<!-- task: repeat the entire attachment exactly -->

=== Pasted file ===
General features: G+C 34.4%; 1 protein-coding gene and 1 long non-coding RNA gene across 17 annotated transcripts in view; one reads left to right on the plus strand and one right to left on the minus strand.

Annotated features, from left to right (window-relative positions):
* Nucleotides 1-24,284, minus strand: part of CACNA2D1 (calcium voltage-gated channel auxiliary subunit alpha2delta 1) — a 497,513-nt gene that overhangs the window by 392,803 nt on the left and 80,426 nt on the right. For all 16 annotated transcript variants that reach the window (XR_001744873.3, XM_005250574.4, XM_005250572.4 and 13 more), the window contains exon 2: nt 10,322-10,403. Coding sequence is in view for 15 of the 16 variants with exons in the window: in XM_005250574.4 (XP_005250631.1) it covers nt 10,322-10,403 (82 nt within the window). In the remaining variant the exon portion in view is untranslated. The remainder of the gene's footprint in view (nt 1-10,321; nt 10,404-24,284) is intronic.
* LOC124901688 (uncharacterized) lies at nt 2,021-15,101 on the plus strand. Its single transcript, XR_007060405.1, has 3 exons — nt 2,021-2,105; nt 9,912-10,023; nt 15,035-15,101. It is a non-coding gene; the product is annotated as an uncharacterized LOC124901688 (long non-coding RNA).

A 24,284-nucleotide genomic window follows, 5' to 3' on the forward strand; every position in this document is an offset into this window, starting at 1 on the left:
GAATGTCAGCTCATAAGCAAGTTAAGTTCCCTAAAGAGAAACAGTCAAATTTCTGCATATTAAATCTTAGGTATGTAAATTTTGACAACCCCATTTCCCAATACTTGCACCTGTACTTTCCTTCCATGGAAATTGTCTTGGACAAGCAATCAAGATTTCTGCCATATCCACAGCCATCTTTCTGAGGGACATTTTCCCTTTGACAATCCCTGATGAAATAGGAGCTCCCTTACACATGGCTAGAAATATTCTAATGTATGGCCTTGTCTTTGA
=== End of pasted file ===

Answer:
General features: G+C 34.4%; 1 protein-coding gene and 1 long non-coding RNA gene across 17 annotated transcripts in view; one reads left to right on the plus strand and one right to left on the minus strand.

Annotated features, from left to right (window-relative positions):
* Nucleotides 1-24,284, minus strand: part of CACNA2D1 (calcium voltage-gated channel auxiliary subunit alpha2delta 1) — a 497,513-nt gene that overhangs the window by 392,803 nt on the left and 80,426 nt on the right. For all 16 annotated transcript variants that reach the window (XR_001744873.3, XM_005250574.4, XM_005250572.4 and 13 more), the window contains exon 2: nt 10,322-10,403. Coding sequence is in view for 15 of the 16 variants with exons in the window: in XM_005250574.4 (XP_005250631.1) it covers nt 10,322-10,403 (82 nt within the window). In the remaining variant the exon portion in view is untranslated. The remainder of the gene's footprint in view (nt 1-10,321; nt 10,404-24,284) is intronic.
* LOC124901688 (uncharacterized) lies at nt 2,021-15,101 on the plus strand. Its single transcript, XR_007060405.1, has 3 exons — nt 2,021-2,105; nt 9,912-10,023; nt 15,035-15,101. It is a non-coding gene; the product is annotated as an uncharacterized LOC124901688 (long non-coding RNA).

A 24,284-nucleotide genomic window follows, 5' to 3' on the forward strand; every position in this document is an offset into this window, starting at 1 on the left:
GAATGTCAGCTCATAAGCAAGTTAAGTTCCCTAAAGAGAAACAGTCAAATTTCTGCATATTAAATCTTAGGTATGTAAATTTTGACAACCCCATTTCCCAATACTTGCACCTGTACTTTCCTTCCATGGAAATTGTCTTGGACAAGCAATCAAGATTTCTGCCATATCCACAGCCATCTTTCTGAGGGACATTTTCCCTTTGACAATCCCTGATGAAATAGGAGCTCCCTTACACATGGCTAGAAATATTCTAATGTATGGCCTTGTCTTTGA